• OERu makes a college education affordable
    Open, higher education courses are a boon to adults who don’t have the time, money, or confidence to enroll in traditional college courses but want to further their education for work or personal satisfaction. OERu is a great option for these learners. It allows people to take courses assembled by accredited colleges and universities for free, using open textbooks, and pay for assessment only when (and if) they want to apply for formal academic credit. I spoke with Dave Lane, open source technologist at the Open Education Resource Foundation, which is OERu’s parent organization, to learn more about the program. The OER Foundation is a nonprofit organization hosted by Otago Polytechnic in Dunedin, New Zealand. It partners with organizations around the globe to provide leadership, networking, and support to help advance open education principles.
  • Tomu Is A Tiny, Open Source Computer That Easily Fits In Your USB Port
    There are a number of USB stick computers available in the market at varying prices. One of them that really stands out is Tomu — a teeny weeny ARM processor that can entirely fit inside your computer’s USB port. Tomu is based on Silicon Labs Happy Gecko EFM32HG309 Arm Cortex-M0+ microcontroller that runs at 25 MHz. It sports 8 kb of RAM and 60 kb of flash onboard. In spite of the small size, it supports two LEDs and two capacitance touch buttons.
  • RcppArmadillo 0.9.100.5.0
    A new RcppArmadillo release 0.9.100.5.0, based on the new Armadillo release 9.100.5 from earlier today, is now on CRAN and in Debian. It once again follows our (and Conrad's) bi-monthly release schedule. Conrad started with a new 9.100.* series a few days ago. I ran reverse-depends checks and found an issue which he promptly addressed; CRAN found another which he also very promptly addressed. It remains a true pleasure to work with such experienced professionals as Conrad (with whom I finally had a beer around the recent useR! in his home town) and of course the CRAN team whose superb package repository truly is the bedrock of the R community.
  • PHP version 7.1.21 and 7.2.9
    RPM of PHP version 7.2.9 are available in remi repository for Fedora 28 and in remi-php72 repository for Fedora 25-27 and Enterprise Linux ≥ 6 (RHEL, CentOS). RPM of PHP version 7.1.21 are available in remi repository for Fedora 26-27 and in remi-php71 repository for Fedora 25 and Enterprise Linux (RHEL, CentOS).

GNU/Linux on Laptops and Desktops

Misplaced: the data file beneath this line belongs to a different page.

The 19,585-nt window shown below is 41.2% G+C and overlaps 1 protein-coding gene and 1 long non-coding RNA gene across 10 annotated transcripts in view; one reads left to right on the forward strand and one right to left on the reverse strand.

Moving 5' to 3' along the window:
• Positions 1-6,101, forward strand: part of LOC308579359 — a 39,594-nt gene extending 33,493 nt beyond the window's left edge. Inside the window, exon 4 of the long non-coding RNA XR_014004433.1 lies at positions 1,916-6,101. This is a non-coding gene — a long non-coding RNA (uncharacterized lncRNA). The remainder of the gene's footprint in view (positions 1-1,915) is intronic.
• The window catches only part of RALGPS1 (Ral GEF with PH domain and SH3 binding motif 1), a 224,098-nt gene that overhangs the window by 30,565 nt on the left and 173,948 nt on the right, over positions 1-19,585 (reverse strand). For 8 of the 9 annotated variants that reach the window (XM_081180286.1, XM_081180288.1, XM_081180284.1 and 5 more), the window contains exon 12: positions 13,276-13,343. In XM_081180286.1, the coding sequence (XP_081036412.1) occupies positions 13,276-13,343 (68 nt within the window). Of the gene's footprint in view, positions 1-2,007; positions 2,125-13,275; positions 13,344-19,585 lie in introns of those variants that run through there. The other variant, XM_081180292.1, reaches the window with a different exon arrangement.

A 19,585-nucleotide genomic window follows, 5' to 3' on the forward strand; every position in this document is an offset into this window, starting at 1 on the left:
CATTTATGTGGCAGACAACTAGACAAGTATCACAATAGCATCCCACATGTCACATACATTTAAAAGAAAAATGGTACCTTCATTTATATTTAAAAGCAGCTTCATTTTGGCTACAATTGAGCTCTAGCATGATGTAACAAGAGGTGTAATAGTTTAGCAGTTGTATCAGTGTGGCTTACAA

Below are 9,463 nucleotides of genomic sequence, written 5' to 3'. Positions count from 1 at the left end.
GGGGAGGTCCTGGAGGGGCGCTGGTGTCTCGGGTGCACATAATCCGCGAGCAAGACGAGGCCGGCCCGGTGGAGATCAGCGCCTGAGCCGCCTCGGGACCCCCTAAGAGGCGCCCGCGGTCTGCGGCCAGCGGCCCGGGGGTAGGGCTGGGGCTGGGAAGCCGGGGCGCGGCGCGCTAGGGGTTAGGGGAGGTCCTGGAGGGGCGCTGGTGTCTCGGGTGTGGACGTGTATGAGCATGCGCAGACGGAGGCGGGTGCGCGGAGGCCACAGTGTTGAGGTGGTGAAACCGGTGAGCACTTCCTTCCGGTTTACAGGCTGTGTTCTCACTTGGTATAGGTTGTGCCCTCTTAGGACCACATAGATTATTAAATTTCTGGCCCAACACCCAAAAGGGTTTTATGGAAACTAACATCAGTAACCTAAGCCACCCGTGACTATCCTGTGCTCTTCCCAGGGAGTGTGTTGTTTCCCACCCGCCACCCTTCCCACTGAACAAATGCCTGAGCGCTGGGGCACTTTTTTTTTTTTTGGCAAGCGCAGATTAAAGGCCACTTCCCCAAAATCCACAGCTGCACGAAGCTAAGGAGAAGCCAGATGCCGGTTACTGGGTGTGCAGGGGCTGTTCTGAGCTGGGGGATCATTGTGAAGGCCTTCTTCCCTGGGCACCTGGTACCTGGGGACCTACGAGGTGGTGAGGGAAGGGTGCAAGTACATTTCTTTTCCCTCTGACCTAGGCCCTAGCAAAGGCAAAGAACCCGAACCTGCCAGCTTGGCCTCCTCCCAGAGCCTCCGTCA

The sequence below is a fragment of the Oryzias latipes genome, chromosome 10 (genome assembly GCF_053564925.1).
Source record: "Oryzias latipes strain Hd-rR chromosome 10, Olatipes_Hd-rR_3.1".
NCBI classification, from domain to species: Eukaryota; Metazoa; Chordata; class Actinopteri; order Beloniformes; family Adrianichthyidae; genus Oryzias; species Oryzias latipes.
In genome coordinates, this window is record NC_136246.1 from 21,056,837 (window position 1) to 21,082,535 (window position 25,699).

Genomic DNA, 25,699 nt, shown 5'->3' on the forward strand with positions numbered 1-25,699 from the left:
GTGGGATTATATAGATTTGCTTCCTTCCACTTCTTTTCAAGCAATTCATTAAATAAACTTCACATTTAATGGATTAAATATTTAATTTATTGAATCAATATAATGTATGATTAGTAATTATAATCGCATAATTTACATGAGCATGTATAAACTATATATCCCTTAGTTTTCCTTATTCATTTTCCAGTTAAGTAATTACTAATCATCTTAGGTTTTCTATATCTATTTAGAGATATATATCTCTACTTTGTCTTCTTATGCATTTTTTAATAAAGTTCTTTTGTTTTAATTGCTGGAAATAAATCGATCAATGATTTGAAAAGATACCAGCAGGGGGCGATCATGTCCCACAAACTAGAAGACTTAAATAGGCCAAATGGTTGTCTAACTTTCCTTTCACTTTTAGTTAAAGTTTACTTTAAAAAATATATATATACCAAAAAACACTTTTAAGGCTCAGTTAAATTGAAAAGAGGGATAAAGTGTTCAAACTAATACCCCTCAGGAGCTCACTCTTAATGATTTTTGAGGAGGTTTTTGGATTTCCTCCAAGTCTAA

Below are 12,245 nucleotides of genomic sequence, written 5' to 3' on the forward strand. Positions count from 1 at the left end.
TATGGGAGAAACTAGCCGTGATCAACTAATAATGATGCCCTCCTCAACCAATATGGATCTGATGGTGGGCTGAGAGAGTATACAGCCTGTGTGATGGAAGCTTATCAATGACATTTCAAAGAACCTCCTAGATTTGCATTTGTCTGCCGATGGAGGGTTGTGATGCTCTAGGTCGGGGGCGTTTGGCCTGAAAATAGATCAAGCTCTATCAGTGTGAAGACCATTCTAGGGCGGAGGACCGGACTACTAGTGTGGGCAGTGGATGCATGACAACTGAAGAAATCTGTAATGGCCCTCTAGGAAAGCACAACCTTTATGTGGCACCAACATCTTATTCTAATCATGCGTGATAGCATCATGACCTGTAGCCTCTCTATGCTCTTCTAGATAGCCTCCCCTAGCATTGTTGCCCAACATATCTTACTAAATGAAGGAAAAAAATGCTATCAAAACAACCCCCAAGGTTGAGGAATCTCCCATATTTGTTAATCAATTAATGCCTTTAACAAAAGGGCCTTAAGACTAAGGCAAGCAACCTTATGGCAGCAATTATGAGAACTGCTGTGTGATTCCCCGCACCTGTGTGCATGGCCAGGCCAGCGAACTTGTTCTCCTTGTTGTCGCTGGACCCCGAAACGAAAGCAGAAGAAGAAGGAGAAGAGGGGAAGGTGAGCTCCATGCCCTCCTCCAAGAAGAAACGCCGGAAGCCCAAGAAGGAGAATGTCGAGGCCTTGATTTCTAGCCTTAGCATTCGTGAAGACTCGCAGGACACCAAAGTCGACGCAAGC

• Endless OS and Asus, Update on L1TF Exploit, Free Red Hat DevConf.US in Boston, Linux 4.19 Kernel Update
    Some of us may recall a time when ASUS used to ship a stripped down version of Xandros Linux with their line of Eee PC netbooks. Last week, the same company announced that Endless OS will be supporting non-OS offerings of their product. However it comes with a big disclaimer stating that ASUS will not officially support the operating system's compatibility issues.
  • The Chromebook Grows Up
    What started out as a project to provide a cheap, functional, secure and fast laptop experience has become so much more. Chromebooks in general have suffered from a lack of street-cred acceptance. Yes, they did a great job of doing the everyday basics—web browsing and...well, that was about it. Today, with the integration of Android apps, all new and recently built Chrome OS devices do much more offline—nearly as much as a conventional laptop or desktop, be it video editing, photo editing or a way to switch to a Linux desktop for developers or those who just like to do that sort of thing.
  • Windows 10 Linux Distribution Overload? We have just the thing [Ed: Microsoft is still striving to control and master GNU/Linux through malware, Vista 10]
  • What Dropbox dropping Linux support says
    You've probably already heard by now that Dropbox is nixing support for all Linux file systems but unencrypted ext4. When this was announced, much of the open source crowd was up in arms—and rightfully so. Dropbox has supported Linux for a long time, so this move came as a massive surprise.
  • Winds Beautifully Combines Feed Reader and Podcast Player in One Single App
    Billboard top 50 playlist is great for commuting. But I’m a nerd so I mostly prefer podcasts. Day after day, listening to podcasts on my phone has turned into a habit for the better and now, I crave my favorite podcasts even when I’m home, sitting in front of my computer. Thus began, my hunt for the perfect podcast app for Linux. Desktop Linux doesn’t have a huge selection of dedicated podcast applications. Of course, you can use Rhythmbox music player or VLC Media player to download podcasts (is there anything VLC can’t do?). There are even some great command line tools to download podcasts if you want to go down that road.
  • VirtualBox 5.2.18 Maintenance Update fixed VM process termination on RDP client disconnect
    Virtualbox developers released a maintenance update for virtualization solution on the 14th of August, 2018. The latest update raised the version of VirtualBox to 5.2.18. The improvements and additions have been welcomed by several users as it makes the virtualization product even more convenient to use.